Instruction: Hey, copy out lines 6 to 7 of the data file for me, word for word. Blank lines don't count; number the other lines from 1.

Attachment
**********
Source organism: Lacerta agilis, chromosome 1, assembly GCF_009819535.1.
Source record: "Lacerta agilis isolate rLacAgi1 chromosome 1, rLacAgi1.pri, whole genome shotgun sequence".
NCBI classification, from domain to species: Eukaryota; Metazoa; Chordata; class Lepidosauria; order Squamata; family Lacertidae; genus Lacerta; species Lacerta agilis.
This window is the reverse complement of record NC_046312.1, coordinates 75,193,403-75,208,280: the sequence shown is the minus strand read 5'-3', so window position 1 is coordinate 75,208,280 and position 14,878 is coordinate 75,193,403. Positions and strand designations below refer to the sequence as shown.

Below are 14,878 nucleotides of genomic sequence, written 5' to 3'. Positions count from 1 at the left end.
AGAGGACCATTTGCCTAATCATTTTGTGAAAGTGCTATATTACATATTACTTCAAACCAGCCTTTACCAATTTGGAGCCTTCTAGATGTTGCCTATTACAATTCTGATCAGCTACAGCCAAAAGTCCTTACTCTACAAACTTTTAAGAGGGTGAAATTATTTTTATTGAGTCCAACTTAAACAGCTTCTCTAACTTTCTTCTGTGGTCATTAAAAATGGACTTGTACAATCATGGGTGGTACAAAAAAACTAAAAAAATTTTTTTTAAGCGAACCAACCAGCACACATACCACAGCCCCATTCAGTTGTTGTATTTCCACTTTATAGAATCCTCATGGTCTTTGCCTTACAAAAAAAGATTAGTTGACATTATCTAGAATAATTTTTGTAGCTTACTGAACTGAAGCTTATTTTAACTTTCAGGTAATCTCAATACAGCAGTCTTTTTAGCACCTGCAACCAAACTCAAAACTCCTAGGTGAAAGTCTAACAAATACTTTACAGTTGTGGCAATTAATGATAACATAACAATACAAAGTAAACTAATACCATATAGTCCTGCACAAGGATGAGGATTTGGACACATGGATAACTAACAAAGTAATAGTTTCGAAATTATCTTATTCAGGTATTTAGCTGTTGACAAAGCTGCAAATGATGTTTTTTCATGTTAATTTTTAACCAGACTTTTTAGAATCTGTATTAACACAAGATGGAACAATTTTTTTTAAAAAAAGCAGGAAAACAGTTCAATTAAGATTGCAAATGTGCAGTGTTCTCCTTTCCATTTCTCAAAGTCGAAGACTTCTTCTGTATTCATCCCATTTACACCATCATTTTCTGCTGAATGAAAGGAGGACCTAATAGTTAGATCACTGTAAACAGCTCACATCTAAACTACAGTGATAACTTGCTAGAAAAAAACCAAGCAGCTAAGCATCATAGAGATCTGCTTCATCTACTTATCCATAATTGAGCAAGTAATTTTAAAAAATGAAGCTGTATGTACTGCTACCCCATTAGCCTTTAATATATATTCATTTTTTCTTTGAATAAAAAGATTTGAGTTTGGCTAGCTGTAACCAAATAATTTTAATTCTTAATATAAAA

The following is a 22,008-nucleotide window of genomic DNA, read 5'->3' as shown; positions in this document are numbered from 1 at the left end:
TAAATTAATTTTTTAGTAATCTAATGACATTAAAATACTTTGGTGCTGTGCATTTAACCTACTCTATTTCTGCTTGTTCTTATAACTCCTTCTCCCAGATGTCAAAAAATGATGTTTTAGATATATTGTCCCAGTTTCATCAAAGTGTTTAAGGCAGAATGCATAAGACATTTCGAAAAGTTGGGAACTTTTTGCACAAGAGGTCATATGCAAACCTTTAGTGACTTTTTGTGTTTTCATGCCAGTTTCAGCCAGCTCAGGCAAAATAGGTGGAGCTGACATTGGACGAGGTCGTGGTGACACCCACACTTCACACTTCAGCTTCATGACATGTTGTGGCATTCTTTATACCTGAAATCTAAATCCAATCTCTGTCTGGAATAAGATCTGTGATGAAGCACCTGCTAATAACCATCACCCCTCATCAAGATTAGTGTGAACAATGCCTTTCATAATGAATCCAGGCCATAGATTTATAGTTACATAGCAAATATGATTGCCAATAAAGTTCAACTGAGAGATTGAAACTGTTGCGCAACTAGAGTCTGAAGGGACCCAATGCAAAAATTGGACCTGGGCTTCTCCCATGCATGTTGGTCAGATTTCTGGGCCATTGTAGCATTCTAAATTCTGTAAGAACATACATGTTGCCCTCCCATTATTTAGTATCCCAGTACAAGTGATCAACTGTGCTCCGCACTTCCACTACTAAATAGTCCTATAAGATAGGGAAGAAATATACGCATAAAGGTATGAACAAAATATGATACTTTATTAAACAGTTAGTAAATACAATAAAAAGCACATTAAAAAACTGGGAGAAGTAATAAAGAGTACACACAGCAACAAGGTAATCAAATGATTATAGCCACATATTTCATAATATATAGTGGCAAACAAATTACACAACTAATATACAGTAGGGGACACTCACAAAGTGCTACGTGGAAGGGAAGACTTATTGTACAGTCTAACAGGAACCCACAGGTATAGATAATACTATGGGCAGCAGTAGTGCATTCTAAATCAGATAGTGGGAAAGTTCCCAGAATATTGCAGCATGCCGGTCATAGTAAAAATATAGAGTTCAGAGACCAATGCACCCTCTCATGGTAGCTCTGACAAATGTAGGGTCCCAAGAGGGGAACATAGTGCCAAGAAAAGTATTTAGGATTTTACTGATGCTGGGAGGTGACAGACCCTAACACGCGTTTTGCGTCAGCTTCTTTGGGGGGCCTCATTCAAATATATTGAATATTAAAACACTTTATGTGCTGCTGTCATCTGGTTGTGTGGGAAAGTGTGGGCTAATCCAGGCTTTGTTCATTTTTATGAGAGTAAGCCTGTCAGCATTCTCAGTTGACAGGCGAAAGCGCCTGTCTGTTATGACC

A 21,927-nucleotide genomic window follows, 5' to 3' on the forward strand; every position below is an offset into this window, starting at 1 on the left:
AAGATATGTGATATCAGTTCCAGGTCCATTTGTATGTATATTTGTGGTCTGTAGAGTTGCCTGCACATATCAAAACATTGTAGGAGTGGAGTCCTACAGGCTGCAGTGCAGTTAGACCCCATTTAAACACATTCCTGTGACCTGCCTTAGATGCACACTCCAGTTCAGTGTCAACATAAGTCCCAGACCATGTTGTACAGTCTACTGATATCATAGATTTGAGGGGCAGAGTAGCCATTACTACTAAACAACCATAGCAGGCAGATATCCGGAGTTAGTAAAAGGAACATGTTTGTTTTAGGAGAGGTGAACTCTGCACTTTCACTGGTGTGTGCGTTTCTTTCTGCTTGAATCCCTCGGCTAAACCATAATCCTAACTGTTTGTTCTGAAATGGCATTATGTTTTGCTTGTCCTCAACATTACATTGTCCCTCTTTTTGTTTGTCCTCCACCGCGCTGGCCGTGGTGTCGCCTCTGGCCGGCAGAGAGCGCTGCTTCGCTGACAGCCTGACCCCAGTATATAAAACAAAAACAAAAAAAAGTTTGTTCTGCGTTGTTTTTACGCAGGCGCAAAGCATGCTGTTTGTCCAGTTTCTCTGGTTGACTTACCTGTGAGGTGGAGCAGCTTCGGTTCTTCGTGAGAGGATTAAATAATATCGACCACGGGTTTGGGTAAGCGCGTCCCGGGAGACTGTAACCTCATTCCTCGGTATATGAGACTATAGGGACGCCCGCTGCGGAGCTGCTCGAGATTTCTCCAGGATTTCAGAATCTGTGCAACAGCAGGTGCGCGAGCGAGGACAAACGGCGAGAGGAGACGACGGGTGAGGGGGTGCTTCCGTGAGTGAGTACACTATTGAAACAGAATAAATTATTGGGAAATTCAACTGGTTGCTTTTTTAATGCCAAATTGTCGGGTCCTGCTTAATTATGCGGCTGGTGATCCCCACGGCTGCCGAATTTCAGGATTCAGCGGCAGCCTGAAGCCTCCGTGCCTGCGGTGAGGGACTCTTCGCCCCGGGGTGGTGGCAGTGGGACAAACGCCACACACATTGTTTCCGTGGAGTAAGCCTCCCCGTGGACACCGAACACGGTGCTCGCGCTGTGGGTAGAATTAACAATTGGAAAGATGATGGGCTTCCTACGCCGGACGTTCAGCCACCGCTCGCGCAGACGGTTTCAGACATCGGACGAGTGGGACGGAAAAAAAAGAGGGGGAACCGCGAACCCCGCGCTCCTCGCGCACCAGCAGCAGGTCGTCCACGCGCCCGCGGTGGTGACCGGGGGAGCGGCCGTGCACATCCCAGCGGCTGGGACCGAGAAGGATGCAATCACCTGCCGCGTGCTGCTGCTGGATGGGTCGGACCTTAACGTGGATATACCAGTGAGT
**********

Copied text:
AGAGGACCATTTGCCTAATCATTTTGTGAAAGTGCTATATTACATATTACTTCAAACCAGCCTTTACCAATTTGGAGCCTTCTAGATGTTGCCTATTACAATTCTGATCAGCTACAGCCAAAAGTCCTTACTCTACAAACTTTTAAGAGGGTGAAATTATTTTTATTGAGTCCAACTTAAACAGCTTCTCTAACTTTCTTCTGTGGTCATTAAAAATGGACTTGTACAATCATGGGTGGTACAAAAAAACTAAAAAAATTTTTTTTAAGCGAACCAACCAGCACACATACCACAGCCCCATTCAGTTGTTGTATTTCCACTTTATAGAATCCTCATGGTCTTTGCCTTACAAAAAAAGATTAGTTGACATTATCTAGAATAATTTTTGTAGCTTACTGAACTGAAGCTTATTTTAACTTTCAGGTAATCTCAATACAGCAGTCTTTTTAGCACCTGCAACCAAACTCAAAACTCCTAGGTGAAAGTCTAACAAATACTTTACAGTTGTGGCAATTAATGATAACATAACAATACAAAGTAAACTAATACCATATAGTCCTGCACAAGGATGAGGATTTGGACACATGGATAACTAACAAAGTAATAGTTTCGAAATTATCTTATTCAGGTATTTAGCTGTTGACAAAGCTGCAAATGATGTTTTTTCATGTTAATTTTTAACCAGACTTTTTAGAATCTGTATTAACACAAGATGGAACAATTTTTTTTAAAAAAAGCAGGAAAACAGTTCAATTAAGATTGCAAATGTGCAGTGTTCTCCTTTCCATTTCTCAAAGTCGAAGACTTCTTCTGTATTCATCCCATTTACACCATCATTTTCTGCTGAATGAAAGGAGGACCTAATAGTTAGATCACTGTAAACAGCTCACATCTAAACTACAGTGATAACTTGCTAGAAAAAAACCAAGCAGCTAAGCATCATAGAGATCTGCTTCATCTACTTATCCATAATTGAGCAAGTAATTTTAAAAAATGAAGCTGTATGTACTGCTACCCCATTAGCCTTTAATATATATTCATTTTTTCTTTGAATAAAAAGATTTGAGTTTGGCTAGCTGTAACCAAATAATTTTAATTCTTAATATAAAA

The following is a 22,008-nucleotide window of genomic DNA, read 5'->3' as shown; positions in this document are numbered from 1 at the left end: